At FMS we schedule a second visit after your dental scaling to examine the gums, and make sure your mouth is healing properly. If your periodontist indicates that you need a deep cleaning, don’t hesitate to schedule this appointment. Infact, you’ll likely be placed on a periodontal maintenance cleaning schedule, returning for regular cleanings every three to four months.


What are the benefits of teeth scaling and root planing ?

  • Reduce your risk of experiencing tooth, bone, and tissue loss associated with gum disease.
  • Can eliminate bad breath associated with gum disease
  • After the bacteria and plaque are removed, your gum tenderness and chronic inflammation will be less severe.
  • Many of the debilitating systemic diseases can be greatly reduced by simply removing the tartar.

What are the risks?

The risks of teeth scaling are minimal. You may be at risk for infection for patients with co-morbidities following the procedure, so your dentist may prescribe an antibiotic or a special mouthwash to use for a few days or weeks.


How long does it take?

The whole procedure may be done in a single visit, although half of the mouth is also done again depends on patients disease severity and cooperation.

How often should scaling be done?

Depending on the proliferation of plaque in the mouth due to certain factors like hormones, age, cigarettes , intake of sugary food and poor oral hygiene (no floss etc) , your periodontist will let you know on a case to case basis how often you should go. As a rule of thumb it is recommended to visit your periodontist every 6 months , if however we find that the plaque is under control , we will tell you to come back within a year.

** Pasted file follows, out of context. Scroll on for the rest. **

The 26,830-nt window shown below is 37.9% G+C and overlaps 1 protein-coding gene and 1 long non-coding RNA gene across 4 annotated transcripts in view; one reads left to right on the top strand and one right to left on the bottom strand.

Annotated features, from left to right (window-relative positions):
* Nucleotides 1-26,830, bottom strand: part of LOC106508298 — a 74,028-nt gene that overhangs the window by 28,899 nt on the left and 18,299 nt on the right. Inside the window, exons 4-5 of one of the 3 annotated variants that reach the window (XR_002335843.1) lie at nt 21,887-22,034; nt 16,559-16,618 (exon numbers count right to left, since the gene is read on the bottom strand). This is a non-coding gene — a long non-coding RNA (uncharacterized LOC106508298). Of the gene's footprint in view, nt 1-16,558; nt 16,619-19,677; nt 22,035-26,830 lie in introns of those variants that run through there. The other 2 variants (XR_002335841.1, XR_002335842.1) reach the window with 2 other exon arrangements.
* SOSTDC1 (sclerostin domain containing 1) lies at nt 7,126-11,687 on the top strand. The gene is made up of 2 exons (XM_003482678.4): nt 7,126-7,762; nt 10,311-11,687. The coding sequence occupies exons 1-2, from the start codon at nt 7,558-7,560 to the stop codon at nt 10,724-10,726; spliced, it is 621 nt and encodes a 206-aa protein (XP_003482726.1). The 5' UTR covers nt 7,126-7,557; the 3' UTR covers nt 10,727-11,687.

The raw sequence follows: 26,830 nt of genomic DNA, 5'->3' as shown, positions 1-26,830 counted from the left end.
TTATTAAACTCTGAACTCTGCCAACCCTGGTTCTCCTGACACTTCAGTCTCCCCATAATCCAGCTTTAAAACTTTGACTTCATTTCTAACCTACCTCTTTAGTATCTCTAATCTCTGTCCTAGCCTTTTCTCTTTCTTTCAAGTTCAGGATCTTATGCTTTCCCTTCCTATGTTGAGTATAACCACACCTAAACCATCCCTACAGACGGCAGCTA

Will scaling be enough to reverse your gum disease?

In case of initial stages of gum disease, scaling may be all you need. However, if the gum disease has progressed to further stages, further treatment may be required.

Myths about dental scaling

MYTHS – Teeth cleaning causes gap between teeth

FACT – Scaling doesn’t form gaps between teeth. When gum disease becomes severe, more tartar forms between teeth, with scaling this tartar is removed, making it appear like gaps.

MYTHS – Teeth become weak and unstable

FACT – When plaque is not removed it converts into tartar. Tartar affects the natural bonding of the teeth and gums. In actuality the teeth are shaky and tartar holds them in position, when tartar is removed during scaling, the teeth might feel shaky.

MYTHS – Scaling causes sensitive teeth

FACT – When tartar is removed, the area of the tooth gets exposed to oral environment, which causes mild sensitivity, that disappears in a couple of days.

MYTHS – Scaling removes enamel

FACT – Scaling can never damage enamel which is the outer surface of teeth when performed by proper teeth scaling instruments.

Dental Scaling Procedure Watch Outs

Be sure that your dental professional knows your total health history before he or she performs a scaling and root planing procedure. The procedure can introduce bacteria into the bloodstream, so precautions may need to be taken to treat gum disease in people who are at increased risk for infections, such as those with heart problems, liver disease or a compromised immune system due to an illness, such as HIV.